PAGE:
Google is such a large, centralised player in the World Wide Web that it is shifting the entire focus of the web to become more localised. Now businesses are adding localised keywords to their blog and product content. Blogs who want to stand out make sure that their long-tail SEO includes their city and state when local visitors are an important part of their businesses.

Social media experts are scrambling to reach out to hyper-localised blogs and forums. Via guest posts, twitter followings and a shift in focus to the local they are increasing their readerships significantly. They understand that the way the world thinks about traffic and customers changes with Google.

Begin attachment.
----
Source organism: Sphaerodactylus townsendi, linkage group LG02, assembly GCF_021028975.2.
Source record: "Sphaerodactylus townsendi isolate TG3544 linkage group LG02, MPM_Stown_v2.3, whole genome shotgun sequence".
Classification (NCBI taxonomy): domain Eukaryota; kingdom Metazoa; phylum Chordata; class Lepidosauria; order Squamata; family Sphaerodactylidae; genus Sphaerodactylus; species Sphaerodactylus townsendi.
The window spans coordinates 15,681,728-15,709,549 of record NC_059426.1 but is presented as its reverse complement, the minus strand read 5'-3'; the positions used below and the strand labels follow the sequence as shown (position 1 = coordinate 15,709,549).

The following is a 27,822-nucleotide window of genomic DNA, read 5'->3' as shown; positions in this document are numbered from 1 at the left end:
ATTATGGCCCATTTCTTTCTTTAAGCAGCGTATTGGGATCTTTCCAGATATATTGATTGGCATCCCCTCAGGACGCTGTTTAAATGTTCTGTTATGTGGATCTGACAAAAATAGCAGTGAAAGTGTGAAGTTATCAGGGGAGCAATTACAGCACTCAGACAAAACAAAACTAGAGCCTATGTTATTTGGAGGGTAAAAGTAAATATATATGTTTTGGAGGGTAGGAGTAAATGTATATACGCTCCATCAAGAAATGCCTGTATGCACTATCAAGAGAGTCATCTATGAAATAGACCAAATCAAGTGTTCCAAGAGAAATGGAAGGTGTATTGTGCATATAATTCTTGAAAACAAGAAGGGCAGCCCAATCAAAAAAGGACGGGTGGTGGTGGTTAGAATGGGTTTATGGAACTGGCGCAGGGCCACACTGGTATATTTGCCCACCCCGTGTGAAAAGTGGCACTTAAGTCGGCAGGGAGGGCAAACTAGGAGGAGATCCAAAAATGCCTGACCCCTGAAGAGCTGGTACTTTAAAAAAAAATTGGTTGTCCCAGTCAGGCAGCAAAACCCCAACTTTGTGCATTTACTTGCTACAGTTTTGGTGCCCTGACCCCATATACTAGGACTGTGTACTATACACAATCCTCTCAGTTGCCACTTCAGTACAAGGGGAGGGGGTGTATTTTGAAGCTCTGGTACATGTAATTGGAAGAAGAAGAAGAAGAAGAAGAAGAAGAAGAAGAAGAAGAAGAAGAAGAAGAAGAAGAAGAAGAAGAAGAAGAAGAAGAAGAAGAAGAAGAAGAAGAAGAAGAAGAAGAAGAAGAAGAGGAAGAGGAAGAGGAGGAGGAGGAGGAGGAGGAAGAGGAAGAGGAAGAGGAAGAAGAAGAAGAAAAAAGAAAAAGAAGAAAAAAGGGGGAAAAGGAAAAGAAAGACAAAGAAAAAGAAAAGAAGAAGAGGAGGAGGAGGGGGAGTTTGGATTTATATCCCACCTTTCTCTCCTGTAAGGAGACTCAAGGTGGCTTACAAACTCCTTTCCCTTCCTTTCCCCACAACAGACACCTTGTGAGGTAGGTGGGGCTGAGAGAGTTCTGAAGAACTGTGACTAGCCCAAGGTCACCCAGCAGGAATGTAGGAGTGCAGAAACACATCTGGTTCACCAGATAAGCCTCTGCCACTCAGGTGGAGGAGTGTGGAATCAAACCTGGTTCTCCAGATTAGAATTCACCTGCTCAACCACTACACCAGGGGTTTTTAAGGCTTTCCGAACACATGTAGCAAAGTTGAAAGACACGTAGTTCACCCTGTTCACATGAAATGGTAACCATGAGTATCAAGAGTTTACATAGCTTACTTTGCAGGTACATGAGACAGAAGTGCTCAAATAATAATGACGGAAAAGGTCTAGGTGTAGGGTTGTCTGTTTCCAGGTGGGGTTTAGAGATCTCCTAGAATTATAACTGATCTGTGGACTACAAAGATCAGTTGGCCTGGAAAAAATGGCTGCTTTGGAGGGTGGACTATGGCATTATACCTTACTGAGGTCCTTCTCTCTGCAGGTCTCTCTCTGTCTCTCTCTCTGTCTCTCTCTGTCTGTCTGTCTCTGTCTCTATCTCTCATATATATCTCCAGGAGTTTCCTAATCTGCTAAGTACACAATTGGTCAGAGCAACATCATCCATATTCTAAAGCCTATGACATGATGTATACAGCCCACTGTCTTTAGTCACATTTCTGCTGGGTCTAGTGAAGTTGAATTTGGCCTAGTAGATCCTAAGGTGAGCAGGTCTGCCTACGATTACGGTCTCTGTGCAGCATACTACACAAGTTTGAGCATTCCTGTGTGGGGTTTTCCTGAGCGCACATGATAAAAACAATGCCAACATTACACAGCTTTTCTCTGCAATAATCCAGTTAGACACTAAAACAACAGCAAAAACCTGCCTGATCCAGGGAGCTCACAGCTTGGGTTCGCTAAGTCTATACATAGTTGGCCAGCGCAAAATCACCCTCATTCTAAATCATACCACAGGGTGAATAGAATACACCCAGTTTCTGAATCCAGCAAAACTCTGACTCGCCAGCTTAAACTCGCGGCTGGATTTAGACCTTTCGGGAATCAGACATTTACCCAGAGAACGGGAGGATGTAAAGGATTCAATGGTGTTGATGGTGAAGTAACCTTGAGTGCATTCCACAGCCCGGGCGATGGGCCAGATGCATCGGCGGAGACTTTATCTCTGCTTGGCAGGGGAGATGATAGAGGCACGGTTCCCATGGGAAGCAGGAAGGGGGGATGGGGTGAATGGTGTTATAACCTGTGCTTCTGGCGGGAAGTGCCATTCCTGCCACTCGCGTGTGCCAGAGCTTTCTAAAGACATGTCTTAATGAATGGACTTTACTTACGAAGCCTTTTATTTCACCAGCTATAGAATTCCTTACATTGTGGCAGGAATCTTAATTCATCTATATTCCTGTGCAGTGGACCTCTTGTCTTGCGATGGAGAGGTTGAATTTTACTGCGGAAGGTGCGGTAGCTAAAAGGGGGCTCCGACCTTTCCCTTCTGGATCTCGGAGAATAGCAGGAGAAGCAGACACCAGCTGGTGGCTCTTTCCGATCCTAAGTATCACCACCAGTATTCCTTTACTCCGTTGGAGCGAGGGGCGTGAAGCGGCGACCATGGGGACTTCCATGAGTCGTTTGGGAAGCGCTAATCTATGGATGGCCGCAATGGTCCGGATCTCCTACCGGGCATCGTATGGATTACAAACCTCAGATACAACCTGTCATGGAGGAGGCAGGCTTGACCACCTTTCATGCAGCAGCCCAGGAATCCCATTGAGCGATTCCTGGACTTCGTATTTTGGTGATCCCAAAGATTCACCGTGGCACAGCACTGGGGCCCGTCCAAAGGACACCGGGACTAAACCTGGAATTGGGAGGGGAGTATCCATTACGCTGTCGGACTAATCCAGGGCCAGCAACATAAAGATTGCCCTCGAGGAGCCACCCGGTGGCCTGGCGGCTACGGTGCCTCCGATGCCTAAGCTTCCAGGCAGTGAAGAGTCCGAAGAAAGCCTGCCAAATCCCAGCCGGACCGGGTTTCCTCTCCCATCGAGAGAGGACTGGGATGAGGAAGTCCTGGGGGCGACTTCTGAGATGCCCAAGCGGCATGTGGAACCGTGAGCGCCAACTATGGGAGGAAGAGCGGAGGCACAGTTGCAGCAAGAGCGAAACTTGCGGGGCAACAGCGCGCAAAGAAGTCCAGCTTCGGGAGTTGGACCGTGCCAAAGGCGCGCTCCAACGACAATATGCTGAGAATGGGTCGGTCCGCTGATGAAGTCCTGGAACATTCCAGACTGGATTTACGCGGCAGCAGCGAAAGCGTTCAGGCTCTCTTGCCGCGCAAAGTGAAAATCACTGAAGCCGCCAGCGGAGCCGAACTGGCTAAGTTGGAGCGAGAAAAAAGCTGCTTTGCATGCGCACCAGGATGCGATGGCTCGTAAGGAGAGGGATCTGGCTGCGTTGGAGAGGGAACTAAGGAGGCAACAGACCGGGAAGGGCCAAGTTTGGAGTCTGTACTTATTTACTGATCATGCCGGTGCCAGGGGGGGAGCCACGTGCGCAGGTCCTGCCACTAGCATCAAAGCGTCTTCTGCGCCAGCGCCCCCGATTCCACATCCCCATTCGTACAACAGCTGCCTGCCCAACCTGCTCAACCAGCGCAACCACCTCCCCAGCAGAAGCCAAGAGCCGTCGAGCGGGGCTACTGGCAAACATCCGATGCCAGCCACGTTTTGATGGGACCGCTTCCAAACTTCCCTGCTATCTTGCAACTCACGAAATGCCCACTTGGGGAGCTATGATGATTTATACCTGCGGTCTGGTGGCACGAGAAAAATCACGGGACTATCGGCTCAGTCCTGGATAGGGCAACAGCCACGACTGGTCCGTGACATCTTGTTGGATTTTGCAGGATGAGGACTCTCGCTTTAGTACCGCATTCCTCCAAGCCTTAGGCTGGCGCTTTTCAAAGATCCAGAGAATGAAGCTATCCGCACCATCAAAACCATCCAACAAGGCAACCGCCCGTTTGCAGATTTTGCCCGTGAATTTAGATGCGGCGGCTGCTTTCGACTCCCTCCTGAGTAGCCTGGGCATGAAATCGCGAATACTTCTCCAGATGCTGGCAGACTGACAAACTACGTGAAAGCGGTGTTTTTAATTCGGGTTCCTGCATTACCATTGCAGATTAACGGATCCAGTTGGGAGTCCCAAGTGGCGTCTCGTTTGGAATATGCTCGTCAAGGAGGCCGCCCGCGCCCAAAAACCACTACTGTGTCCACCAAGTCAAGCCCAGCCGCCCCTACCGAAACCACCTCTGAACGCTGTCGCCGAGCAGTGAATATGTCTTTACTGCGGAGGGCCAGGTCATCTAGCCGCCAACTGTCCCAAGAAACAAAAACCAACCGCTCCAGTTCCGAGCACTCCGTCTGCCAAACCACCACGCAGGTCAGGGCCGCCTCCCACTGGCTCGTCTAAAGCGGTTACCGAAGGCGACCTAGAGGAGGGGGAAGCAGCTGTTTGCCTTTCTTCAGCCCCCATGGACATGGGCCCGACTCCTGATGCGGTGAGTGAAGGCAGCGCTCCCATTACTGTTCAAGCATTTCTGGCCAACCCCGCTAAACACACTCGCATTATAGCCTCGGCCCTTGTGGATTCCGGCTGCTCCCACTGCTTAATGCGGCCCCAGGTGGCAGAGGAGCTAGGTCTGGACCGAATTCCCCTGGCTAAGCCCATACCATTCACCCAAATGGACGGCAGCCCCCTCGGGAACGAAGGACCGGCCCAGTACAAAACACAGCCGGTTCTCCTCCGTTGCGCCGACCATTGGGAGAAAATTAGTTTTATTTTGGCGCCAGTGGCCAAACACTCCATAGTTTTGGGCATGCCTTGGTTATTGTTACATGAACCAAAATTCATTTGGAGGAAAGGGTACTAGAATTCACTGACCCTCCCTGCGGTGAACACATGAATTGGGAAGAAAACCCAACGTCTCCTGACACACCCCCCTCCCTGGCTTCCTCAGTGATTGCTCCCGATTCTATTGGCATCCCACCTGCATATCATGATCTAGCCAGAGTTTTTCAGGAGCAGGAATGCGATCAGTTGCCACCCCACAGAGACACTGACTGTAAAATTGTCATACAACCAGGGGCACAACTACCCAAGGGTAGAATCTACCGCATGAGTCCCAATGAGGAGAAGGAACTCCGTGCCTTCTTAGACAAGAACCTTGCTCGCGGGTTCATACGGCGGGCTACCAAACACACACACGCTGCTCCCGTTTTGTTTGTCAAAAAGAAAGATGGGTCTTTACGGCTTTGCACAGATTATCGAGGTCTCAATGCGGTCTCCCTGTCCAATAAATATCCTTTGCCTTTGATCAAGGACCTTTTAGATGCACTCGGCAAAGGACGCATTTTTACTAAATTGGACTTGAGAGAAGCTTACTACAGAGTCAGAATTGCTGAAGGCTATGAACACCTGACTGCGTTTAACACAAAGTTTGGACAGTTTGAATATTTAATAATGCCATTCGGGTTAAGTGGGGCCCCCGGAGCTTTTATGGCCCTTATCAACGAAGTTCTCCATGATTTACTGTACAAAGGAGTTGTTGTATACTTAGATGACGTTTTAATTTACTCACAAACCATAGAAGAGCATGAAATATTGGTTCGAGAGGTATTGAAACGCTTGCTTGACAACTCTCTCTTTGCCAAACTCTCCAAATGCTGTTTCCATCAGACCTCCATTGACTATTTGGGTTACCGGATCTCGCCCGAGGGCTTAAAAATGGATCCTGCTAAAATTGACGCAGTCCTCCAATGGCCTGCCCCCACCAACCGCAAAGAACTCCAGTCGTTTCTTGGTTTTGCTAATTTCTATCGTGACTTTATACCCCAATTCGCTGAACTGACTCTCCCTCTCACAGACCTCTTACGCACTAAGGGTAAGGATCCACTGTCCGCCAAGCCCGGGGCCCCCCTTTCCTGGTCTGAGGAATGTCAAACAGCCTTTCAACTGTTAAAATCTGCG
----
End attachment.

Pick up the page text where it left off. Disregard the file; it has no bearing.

Small businesses who follow the example of savvy bloggers and social media experts can take advantage of the new localised emphasis of Google Local. Getting your business included in the Local Search results will give you a big advantage over competitors in the field who have not learned of or taken advantage of Google Local. A not-yet-saturated market has endless potential to provide new, loyal customers and visitors who have yet to be tapped. Businesses who know how to create repeat customers will have access to a new community of customers that they can retain for the life of their business.